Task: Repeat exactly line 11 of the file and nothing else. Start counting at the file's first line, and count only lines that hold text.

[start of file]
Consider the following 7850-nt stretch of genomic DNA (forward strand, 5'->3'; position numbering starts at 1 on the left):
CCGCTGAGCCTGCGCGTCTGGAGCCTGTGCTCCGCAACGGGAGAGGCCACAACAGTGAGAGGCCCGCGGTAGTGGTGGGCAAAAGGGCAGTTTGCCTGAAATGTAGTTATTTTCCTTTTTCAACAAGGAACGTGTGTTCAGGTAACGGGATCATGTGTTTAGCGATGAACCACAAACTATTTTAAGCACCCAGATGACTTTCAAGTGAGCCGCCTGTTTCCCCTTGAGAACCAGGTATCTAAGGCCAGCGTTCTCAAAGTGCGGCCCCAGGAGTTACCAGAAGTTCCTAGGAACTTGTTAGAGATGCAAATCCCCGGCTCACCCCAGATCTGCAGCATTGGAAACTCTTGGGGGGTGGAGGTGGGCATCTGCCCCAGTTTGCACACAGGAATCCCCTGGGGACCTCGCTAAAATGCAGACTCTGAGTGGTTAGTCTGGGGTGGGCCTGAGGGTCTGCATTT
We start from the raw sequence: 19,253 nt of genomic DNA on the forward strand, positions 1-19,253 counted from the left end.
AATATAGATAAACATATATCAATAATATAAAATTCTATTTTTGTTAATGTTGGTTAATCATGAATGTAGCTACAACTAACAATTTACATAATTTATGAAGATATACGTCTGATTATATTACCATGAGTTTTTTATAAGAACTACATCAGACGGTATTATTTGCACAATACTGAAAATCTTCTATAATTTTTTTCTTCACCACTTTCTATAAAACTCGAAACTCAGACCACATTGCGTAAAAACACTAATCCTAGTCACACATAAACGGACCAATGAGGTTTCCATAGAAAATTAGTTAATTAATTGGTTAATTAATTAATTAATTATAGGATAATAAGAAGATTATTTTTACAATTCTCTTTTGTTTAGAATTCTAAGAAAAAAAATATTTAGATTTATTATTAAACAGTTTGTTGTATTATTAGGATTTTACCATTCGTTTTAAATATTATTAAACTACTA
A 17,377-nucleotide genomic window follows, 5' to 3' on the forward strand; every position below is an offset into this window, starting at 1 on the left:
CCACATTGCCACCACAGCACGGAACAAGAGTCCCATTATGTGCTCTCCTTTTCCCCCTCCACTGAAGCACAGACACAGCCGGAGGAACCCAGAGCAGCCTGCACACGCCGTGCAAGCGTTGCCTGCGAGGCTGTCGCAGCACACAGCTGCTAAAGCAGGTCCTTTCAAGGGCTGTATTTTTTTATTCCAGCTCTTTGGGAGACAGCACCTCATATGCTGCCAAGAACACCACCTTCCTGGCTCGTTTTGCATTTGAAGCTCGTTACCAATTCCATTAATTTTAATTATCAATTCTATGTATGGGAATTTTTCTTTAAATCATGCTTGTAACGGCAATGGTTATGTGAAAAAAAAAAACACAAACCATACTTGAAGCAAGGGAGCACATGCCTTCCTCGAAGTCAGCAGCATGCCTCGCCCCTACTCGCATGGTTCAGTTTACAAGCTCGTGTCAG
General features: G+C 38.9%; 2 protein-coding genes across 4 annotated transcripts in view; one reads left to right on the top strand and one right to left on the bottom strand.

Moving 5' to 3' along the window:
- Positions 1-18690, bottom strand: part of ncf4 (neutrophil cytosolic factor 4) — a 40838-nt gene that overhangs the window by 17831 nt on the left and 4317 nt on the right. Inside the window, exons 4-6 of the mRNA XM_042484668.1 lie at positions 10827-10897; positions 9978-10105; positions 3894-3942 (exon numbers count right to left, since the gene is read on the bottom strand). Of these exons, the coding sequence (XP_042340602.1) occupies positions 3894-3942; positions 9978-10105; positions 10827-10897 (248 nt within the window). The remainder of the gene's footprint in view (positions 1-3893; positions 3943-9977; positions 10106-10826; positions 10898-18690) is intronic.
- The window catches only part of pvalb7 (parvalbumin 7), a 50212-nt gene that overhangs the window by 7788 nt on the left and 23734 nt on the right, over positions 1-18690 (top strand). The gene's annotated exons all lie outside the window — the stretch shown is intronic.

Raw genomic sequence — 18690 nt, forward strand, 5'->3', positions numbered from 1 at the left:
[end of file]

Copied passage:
Raw genomic sequence — 18690 nt, forward strand, 5'->3', positions numbered from 1 at the left: